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Genetics of handedness

Have you ever wondered why you, or people in your family, are left-handed? Scientists are not yet sure of the answer but there are good reasons to think that genes are a factor. For example, children of left-handed parents are more likely to be left-handed than children of right-handed parents, and pairs of identical twins are more likely to have the same handedness than pairs of non-identical twins.

Left-handed

Meedoen aan ons onderzoek? Klik hier voor de Nederlandse versie van deze pagina, ons registratiesysteem, en de vragenlijst over linkshandigheid in uw familie.

In our research we aim to find genes that affect human handedness. These same genes are likely to be important for how the left and right halves of the brain grow and function slightly differently from each other. Many of the processes that our brains carry out are asymmetrical, with one side being dominant. Language is an example, which in most people is left-lateralized.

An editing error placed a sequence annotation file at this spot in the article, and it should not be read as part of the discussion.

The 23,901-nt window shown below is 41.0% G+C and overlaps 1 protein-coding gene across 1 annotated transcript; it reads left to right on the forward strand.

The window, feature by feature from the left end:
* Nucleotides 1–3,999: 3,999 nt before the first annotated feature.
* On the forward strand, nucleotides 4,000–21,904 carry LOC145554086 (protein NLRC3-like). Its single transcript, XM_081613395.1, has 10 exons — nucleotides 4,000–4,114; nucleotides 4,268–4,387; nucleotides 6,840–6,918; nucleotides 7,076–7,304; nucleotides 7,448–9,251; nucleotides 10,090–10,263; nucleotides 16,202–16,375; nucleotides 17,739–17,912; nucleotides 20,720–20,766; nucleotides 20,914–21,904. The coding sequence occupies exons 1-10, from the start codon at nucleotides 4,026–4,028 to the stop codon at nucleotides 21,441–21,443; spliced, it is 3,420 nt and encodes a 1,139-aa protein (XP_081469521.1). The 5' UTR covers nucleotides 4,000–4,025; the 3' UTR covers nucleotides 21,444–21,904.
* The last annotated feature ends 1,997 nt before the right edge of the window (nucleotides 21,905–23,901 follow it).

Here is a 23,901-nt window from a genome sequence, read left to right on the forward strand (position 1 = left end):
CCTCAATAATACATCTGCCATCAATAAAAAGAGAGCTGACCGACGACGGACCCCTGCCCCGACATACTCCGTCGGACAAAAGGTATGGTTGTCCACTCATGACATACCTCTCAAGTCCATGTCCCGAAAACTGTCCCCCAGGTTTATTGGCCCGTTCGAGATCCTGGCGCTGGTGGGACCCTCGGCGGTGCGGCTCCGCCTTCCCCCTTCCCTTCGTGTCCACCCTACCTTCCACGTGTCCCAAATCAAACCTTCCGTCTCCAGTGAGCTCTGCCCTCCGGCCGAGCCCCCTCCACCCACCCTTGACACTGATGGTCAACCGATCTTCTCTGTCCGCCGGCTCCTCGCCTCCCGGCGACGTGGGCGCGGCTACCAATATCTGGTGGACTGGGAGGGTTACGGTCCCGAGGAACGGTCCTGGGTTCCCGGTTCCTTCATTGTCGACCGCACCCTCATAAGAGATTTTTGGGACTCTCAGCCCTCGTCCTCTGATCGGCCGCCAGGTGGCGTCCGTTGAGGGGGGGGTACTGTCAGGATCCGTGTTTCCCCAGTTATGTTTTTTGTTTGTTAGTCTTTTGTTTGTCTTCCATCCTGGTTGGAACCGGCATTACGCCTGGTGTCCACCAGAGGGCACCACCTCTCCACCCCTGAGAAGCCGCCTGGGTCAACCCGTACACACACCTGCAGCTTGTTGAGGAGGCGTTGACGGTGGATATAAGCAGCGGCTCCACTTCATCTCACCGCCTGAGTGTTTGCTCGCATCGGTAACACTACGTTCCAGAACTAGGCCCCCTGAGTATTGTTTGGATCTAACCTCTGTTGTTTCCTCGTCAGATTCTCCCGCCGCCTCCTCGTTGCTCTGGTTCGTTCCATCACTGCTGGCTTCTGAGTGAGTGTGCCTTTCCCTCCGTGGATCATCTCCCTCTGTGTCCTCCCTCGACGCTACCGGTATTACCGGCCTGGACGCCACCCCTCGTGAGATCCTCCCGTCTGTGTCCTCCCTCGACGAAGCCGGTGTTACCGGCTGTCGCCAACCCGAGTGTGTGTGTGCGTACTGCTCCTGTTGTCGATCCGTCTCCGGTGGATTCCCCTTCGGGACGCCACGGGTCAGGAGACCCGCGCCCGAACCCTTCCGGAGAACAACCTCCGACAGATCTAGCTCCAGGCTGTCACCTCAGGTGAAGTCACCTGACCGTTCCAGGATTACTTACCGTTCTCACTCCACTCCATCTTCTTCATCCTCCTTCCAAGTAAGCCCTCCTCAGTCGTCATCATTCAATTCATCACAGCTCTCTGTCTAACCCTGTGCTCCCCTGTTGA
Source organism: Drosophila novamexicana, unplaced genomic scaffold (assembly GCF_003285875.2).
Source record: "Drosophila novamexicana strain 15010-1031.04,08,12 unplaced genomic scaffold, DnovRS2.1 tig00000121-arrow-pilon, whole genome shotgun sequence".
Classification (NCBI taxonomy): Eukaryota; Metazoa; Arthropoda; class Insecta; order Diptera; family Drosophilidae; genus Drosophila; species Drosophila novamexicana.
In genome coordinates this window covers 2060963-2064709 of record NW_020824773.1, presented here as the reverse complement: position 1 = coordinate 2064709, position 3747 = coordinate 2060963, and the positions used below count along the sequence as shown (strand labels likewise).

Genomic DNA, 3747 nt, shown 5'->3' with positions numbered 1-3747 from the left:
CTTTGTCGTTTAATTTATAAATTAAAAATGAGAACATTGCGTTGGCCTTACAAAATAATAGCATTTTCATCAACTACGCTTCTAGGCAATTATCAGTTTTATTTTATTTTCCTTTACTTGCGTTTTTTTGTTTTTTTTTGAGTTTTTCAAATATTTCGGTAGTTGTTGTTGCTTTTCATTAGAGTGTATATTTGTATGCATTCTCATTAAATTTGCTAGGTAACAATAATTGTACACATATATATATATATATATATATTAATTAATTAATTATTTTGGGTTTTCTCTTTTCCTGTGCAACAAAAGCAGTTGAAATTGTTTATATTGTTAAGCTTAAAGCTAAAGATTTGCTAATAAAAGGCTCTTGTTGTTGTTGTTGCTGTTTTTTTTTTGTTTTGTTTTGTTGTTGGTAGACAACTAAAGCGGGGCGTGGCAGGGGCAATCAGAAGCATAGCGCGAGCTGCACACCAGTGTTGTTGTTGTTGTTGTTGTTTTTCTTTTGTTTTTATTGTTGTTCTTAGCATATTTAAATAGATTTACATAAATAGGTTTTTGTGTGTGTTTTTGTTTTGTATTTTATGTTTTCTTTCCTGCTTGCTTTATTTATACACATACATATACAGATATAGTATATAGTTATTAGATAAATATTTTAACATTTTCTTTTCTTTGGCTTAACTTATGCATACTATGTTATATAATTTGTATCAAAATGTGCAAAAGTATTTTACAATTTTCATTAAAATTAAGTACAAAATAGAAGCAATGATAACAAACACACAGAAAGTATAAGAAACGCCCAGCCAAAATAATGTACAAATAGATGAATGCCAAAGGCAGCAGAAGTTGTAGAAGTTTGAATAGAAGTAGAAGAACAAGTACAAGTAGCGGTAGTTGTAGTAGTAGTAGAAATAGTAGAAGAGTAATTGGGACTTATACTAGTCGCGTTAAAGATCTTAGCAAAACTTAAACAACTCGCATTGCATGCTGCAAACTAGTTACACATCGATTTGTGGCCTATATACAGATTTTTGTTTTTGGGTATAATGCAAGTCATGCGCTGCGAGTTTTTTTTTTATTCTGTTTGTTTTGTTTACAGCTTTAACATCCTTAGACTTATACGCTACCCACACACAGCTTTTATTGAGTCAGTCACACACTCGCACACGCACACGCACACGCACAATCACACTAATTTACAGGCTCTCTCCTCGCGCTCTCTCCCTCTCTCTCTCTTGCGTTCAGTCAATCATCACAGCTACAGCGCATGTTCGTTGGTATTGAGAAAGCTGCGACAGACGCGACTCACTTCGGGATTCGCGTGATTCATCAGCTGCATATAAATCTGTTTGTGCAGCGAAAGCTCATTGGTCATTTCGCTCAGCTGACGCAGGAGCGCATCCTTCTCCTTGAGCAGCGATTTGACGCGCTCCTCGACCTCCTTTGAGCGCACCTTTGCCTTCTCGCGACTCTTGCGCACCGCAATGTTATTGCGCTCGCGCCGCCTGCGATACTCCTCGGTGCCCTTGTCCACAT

We are interested in left-handedness when it runs unusually strongly in families. In order to find parts of the genome that might influence handedness, we need to work with families that have ten or more left-handed members, and in which left-handedness is unusually common. The left-handedness can be in your immediate family and also in second and third degree relatives, but needs to be mostly within the same line of the family tree. So please consider your grandparents, cousins, great grandparents and so on. If you come from a family like this, and you think that many of your family members would be willing to give a saliva sample for genetic research, please register with us and answer some questions about the handedness in your family. Please note that you do NOT need to live in the Netherlands to take part. You can participate from home, wherever you live in the world.

We depend on volunteer families to participate, and we appreciate your enthusiasm!

Genetics of Handedness is a research project carried out at the Max Planck Institute for Psycholinguistics, Nijmegen, The Netherlands, and is led by Dr Clyde Francks. Please contact handedness@mpi.nl for further information.

 

Last checked 2018-04-26 by Clyde Francks
Language and Genetics

 

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Simon E. Fisher

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